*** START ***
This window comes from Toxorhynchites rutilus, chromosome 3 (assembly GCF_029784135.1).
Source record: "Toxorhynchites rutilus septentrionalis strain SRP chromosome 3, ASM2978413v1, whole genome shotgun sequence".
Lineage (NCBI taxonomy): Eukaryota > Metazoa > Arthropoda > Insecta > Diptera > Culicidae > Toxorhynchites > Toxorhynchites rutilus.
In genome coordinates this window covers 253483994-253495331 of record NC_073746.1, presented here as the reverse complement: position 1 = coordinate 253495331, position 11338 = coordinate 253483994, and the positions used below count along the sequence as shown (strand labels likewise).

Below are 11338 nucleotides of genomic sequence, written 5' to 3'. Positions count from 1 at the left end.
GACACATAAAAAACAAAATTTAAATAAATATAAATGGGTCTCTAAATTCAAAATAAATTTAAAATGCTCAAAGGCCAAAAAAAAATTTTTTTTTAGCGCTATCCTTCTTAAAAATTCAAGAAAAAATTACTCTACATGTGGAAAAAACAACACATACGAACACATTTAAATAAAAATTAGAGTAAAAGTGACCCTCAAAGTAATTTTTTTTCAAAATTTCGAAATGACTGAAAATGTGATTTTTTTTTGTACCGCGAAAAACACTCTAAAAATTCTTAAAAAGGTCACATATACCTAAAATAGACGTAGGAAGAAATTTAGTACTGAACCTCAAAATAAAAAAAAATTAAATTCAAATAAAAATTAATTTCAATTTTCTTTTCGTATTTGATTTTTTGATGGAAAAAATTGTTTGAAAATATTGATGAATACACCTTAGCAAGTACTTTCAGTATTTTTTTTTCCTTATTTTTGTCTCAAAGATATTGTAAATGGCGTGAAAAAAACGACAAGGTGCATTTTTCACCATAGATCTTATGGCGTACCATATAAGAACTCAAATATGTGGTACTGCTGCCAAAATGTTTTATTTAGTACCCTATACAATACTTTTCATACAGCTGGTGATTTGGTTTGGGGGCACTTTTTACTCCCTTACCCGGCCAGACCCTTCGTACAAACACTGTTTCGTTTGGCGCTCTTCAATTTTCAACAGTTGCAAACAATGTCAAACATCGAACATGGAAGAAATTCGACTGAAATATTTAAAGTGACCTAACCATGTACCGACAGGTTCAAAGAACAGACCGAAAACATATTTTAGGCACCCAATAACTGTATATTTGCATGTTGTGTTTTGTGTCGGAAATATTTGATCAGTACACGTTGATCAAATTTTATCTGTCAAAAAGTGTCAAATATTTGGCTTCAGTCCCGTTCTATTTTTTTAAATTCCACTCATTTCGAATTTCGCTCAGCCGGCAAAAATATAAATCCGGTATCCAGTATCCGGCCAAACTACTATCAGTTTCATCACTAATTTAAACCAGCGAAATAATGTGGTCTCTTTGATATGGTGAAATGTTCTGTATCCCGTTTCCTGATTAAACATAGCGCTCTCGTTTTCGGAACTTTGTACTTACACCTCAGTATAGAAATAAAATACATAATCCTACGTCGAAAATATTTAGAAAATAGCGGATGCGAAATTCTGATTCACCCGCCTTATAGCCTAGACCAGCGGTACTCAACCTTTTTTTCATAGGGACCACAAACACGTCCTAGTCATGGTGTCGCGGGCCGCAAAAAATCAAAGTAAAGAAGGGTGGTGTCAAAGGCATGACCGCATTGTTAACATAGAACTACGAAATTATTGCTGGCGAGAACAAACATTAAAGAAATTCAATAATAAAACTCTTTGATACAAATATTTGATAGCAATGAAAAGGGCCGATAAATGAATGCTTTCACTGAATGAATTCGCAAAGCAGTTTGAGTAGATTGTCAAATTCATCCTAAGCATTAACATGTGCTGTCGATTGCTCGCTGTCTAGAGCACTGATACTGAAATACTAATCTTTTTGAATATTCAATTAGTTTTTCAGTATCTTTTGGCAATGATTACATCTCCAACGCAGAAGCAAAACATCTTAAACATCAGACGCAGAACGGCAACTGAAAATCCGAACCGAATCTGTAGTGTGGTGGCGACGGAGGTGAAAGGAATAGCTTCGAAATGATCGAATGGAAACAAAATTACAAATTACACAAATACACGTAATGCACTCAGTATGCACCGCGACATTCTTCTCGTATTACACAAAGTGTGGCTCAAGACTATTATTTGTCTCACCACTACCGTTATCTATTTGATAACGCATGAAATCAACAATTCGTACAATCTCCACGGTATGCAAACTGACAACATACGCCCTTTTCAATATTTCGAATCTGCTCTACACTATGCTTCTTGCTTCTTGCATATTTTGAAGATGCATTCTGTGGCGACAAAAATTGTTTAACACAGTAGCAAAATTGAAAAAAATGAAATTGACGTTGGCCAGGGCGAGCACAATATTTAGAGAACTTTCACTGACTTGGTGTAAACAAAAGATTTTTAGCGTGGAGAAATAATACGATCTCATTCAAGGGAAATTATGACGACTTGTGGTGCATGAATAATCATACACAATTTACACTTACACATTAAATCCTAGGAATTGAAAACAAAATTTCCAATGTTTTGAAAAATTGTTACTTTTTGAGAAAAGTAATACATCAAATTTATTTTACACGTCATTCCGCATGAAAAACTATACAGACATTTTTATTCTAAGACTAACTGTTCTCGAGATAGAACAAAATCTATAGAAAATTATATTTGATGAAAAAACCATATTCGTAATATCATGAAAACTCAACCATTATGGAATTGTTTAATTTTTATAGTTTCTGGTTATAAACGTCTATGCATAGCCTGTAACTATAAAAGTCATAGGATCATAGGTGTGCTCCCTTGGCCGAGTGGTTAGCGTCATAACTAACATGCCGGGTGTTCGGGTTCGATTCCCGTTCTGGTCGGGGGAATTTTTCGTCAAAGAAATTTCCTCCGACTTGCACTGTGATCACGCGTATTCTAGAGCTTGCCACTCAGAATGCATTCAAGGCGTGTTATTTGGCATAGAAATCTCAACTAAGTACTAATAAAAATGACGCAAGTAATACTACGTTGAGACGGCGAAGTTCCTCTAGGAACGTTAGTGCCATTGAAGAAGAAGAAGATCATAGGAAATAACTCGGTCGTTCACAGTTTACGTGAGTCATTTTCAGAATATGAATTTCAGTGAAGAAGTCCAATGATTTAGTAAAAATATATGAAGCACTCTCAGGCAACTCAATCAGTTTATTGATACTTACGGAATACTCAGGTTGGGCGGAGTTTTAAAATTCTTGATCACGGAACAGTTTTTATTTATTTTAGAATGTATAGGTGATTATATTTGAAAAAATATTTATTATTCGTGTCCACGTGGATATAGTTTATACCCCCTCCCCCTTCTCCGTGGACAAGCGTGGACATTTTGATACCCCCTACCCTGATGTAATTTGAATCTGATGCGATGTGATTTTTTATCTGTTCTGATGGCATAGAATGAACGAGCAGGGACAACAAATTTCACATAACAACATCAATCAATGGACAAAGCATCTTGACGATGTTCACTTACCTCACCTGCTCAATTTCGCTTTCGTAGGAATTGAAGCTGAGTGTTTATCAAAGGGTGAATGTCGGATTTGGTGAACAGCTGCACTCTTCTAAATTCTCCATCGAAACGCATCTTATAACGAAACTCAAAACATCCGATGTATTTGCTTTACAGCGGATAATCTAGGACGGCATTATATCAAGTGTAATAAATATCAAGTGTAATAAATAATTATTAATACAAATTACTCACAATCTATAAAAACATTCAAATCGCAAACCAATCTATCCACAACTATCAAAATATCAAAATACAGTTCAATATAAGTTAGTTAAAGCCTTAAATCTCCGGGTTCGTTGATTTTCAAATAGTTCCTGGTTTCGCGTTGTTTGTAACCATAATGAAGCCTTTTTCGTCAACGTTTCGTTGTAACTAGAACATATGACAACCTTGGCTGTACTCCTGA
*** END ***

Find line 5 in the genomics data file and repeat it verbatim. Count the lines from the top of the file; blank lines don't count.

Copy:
Below are 11338 nucleotides of genomic sequence, written 5' to 3'. Positions count from 1 at the left end.